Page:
Objectivity/Subjectivity In Frank Miller’s "300"

Wrath, Groucho:44, 6006 YD (later)

Much brouhaha has been written about the supposedly derogatory depiction of the Persians in both the graphic novel “300”, and in the movie based on it: Movie critic Dimitris Danikas has suggested that the film portrays Persians as “bloodthirsty, underdeveloped zombies,” writing that the filmmakers “are stroking racist instincts in Europe and America.” American critics, including Steven Rea, have argued that the Persians are a vehicle for an anachronistic cross-section of Western stereotypes of Asian and African cultures. Dana Stevens points out that the Persians, as the “bad guys”, are depicted as black people, brown people, handicapped and/or deformed people. In particular, the traitor Ephialtes is portrayed as a hunchback in both the film and graphic novel; however, there is no evidence that the historical Ephialtes was a hunchback.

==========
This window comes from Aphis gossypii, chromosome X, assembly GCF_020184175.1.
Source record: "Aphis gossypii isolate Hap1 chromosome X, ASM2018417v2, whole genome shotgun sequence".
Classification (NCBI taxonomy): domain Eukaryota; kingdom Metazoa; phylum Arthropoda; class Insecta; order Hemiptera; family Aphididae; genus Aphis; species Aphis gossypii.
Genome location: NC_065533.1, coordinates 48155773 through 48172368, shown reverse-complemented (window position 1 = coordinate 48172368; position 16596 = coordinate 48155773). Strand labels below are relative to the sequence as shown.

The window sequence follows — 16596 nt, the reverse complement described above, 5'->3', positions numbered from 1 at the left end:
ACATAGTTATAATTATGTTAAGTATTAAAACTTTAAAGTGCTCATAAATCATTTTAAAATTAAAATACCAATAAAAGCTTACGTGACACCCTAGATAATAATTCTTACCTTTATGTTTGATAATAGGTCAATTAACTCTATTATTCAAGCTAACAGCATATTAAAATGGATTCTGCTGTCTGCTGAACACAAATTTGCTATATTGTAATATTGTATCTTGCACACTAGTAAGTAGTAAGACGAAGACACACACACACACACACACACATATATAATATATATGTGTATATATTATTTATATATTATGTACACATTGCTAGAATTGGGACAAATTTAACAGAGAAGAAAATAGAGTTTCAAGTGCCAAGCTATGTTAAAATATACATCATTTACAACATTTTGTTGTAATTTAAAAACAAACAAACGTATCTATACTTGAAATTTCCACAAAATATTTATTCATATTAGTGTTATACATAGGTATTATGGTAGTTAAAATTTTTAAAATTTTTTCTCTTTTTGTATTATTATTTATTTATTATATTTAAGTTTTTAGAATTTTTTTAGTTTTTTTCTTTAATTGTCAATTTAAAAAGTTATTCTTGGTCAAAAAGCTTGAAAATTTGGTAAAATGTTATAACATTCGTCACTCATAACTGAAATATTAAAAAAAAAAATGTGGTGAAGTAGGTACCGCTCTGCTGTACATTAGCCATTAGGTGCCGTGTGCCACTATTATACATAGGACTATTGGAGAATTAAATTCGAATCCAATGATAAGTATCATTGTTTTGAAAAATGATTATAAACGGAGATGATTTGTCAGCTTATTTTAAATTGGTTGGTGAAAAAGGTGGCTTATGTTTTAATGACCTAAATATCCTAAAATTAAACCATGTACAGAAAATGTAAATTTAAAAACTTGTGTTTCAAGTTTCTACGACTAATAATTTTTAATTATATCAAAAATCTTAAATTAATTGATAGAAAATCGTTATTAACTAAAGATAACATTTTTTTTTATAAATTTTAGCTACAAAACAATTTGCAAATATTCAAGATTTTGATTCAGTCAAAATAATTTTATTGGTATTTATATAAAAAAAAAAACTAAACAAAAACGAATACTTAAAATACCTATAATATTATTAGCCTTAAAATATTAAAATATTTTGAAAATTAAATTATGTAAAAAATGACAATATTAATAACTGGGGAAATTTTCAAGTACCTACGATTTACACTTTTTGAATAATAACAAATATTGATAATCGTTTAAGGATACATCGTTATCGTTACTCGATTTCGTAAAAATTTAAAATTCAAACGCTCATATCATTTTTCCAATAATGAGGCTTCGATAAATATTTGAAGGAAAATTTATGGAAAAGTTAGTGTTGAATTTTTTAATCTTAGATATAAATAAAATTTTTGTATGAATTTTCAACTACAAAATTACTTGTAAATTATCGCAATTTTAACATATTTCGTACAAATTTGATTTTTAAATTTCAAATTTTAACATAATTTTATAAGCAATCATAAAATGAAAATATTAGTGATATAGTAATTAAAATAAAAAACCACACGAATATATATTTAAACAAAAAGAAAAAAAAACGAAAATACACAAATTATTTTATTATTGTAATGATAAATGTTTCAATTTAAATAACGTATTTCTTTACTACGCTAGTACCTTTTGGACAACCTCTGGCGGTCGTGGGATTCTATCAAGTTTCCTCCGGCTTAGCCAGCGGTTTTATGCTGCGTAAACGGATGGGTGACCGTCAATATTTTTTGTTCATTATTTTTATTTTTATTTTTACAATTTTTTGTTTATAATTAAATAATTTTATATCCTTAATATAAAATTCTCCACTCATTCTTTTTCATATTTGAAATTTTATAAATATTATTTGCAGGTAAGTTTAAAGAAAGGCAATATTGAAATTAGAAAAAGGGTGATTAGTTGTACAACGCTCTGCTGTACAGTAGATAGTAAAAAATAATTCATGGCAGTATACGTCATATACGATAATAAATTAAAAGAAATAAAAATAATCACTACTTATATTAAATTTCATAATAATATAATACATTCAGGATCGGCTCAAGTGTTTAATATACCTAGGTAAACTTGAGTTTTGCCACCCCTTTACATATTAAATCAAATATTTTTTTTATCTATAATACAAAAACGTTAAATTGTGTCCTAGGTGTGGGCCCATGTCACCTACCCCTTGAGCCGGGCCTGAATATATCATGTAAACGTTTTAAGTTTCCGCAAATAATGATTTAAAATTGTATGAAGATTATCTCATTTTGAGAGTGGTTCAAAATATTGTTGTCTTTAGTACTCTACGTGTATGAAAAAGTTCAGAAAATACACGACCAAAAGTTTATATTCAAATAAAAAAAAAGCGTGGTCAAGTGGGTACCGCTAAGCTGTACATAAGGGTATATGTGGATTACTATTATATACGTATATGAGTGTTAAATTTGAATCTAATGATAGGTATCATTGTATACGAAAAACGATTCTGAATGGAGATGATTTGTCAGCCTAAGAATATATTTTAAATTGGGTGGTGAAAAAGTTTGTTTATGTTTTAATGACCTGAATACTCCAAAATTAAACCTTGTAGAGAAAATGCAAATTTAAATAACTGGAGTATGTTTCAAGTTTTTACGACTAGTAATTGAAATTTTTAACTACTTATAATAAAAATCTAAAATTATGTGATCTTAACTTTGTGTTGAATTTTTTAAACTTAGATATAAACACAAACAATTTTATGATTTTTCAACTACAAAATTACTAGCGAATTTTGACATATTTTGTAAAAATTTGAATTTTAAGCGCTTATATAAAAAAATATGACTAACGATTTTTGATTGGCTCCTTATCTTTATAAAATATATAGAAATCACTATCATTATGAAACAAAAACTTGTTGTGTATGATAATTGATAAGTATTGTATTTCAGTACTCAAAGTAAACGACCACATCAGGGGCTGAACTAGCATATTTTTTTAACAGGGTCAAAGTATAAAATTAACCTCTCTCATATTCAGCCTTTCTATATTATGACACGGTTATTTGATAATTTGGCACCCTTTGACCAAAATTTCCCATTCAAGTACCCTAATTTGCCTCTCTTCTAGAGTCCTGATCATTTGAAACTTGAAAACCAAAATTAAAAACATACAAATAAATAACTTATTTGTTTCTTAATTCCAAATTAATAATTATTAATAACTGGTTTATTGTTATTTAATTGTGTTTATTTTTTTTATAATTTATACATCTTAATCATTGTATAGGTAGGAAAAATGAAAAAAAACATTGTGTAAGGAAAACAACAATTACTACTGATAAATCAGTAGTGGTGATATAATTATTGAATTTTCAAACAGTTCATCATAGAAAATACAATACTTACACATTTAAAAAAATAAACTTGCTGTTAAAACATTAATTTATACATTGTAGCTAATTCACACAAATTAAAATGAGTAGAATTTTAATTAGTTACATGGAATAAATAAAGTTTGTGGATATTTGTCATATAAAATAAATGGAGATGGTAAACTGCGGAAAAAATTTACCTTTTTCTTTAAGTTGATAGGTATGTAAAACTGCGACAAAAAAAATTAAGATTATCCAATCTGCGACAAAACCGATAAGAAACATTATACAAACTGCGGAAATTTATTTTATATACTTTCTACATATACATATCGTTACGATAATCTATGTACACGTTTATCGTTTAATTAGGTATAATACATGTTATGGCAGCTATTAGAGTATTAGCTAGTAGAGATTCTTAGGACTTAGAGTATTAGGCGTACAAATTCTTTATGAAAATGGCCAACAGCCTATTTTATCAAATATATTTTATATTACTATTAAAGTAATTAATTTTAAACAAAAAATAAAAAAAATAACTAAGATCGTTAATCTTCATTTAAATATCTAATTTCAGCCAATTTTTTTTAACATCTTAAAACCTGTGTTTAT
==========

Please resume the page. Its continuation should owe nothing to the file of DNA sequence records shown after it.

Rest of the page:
This may or may not be true, I don’t own a derogat-o-meter, or a bigit-o-meter, so I can’t judge. What does occur to me, however, is that the depictions of the Persians in the book and film seem to reflect less of an objective history of those people and more of a fictional subjective view of those people from the point of view of ancient Spartans. To the Spartans, the Persians almost certainly would have been a very alien culture, and probably viewed as somewhat effeminate and magical.

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